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I studied that generally speaking, interest rates and share prices have an inverse relationship. When interest rates go up, share prices go down.

If interest rates go up, wouldn't people be less inclined (i.e less demand) to buy call options (as the price is going down), and hence the call options price would go down?

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When interest rates go up, there are two effects that explain the positive link with the increase in the price of a call option (according to Hull). There is the quote: " As interest rates in the economy increase, the expected return required by investors from the stock tends to increase. In addition, the present value of any future cash flow received by the holder of the option decreases". The second explanation is the most intuitive for me. The present value of the payment is smaller (if you exercised the option). and so, basically you get the same thing (the stock) for a smaller present price.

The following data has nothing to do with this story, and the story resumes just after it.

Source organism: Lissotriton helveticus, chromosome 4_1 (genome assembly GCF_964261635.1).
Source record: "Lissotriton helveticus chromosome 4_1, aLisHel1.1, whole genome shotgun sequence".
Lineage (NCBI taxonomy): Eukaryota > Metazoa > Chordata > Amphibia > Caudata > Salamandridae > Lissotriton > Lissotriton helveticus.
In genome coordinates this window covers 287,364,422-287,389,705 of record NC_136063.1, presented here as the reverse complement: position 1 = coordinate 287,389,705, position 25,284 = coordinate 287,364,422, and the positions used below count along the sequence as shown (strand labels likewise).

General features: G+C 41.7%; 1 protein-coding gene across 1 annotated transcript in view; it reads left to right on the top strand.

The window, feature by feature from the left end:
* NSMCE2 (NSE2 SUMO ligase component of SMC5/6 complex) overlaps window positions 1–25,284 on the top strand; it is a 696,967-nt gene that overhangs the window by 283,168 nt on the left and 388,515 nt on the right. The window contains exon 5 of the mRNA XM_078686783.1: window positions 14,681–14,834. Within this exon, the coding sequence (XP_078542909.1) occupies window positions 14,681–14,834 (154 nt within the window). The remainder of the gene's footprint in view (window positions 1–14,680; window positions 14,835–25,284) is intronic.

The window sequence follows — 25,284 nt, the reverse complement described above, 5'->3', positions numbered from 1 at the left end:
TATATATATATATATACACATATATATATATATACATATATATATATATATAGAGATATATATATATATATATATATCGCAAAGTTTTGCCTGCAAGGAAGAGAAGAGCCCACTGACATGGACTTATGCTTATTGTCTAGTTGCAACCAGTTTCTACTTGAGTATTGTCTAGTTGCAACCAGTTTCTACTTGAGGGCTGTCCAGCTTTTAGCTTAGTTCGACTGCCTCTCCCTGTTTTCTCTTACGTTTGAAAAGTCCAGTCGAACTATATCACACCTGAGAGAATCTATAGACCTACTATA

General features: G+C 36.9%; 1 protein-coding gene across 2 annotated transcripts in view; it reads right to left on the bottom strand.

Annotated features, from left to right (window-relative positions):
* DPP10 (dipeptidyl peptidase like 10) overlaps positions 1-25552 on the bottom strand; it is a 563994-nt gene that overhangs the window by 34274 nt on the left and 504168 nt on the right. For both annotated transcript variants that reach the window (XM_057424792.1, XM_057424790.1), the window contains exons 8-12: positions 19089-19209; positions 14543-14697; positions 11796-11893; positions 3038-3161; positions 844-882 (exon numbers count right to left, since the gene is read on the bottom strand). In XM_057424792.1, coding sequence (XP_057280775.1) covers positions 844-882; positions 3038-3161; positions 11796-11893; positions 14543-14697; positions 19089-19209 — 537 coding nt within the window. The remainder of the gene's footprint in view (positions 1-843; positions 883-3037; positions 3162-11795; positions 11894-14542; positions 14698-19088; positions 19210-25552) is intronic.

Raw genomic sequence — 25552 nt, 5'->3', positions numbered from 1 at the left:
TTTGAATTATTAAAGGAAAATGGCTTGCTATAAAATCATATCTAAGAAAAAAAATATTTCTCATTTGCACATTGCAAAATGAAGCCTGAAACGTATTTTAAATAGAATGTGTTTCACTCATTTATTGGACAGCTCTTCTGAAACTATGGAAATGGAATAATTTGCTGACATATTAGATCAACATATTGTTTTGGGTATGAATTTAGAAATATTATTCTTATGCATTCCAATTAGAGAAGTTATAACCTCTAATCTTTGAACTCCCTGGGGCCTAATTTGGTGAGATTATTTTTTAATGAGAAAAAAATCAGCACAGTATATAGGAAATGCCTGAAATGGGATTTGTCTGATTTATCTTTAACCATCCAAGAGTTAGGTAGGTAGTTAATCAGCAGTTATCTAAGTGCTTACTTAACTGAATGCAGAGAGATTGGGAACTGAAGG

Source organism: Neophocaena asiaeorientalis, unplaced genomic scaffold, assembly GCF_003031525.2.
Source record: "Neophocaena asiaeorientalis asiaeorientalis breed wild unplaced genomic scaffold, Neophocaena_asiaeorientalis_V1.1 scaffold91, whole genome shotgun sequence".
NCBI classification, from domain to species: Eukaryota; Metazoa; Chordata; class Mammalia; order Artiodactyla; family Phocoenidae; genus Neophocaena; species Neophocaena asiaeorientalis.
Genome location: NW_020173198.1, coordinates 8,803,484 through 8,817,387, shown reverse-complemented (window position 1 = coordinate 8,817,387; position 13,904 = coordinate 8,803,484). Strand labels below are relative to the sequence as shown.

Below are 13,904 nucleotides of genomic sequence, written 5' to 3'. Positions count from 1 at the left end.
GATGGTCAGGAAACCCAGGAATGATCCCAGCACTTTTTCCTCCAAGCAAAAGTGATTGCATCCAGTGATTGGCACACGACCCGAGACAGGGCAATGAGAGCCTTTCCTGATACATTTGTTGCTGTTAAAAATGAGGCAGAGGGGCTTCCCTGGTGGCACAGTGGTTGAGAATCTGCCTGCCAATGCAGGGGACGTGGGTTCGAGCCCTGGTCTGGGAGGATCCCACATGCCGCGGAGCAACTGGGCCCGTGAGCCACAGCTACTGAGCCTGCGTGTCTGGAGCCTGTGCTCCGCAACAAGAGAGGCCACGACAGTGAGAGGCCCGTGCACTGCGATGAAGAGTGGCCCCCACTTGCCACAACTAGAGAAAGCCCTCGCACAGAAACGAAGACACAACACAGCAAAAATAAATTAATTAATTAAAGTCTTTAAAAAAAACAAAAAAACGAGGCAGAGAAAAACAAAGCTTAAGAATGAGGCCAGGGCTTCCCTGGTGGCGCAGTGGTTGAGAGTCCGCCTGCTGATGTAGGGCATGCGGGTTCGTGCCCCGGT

By the way, the relationship between interest rates and stocks is not so straightforward. For a counterexample, look at the last years when the FED was hiking its interest rate and we saw a huge rally in the S&P 500. Interest rates increase due to increase in expected inflation and if this inflation is pushed by a limited supply, that means that companies are doing well regarding their capacities.

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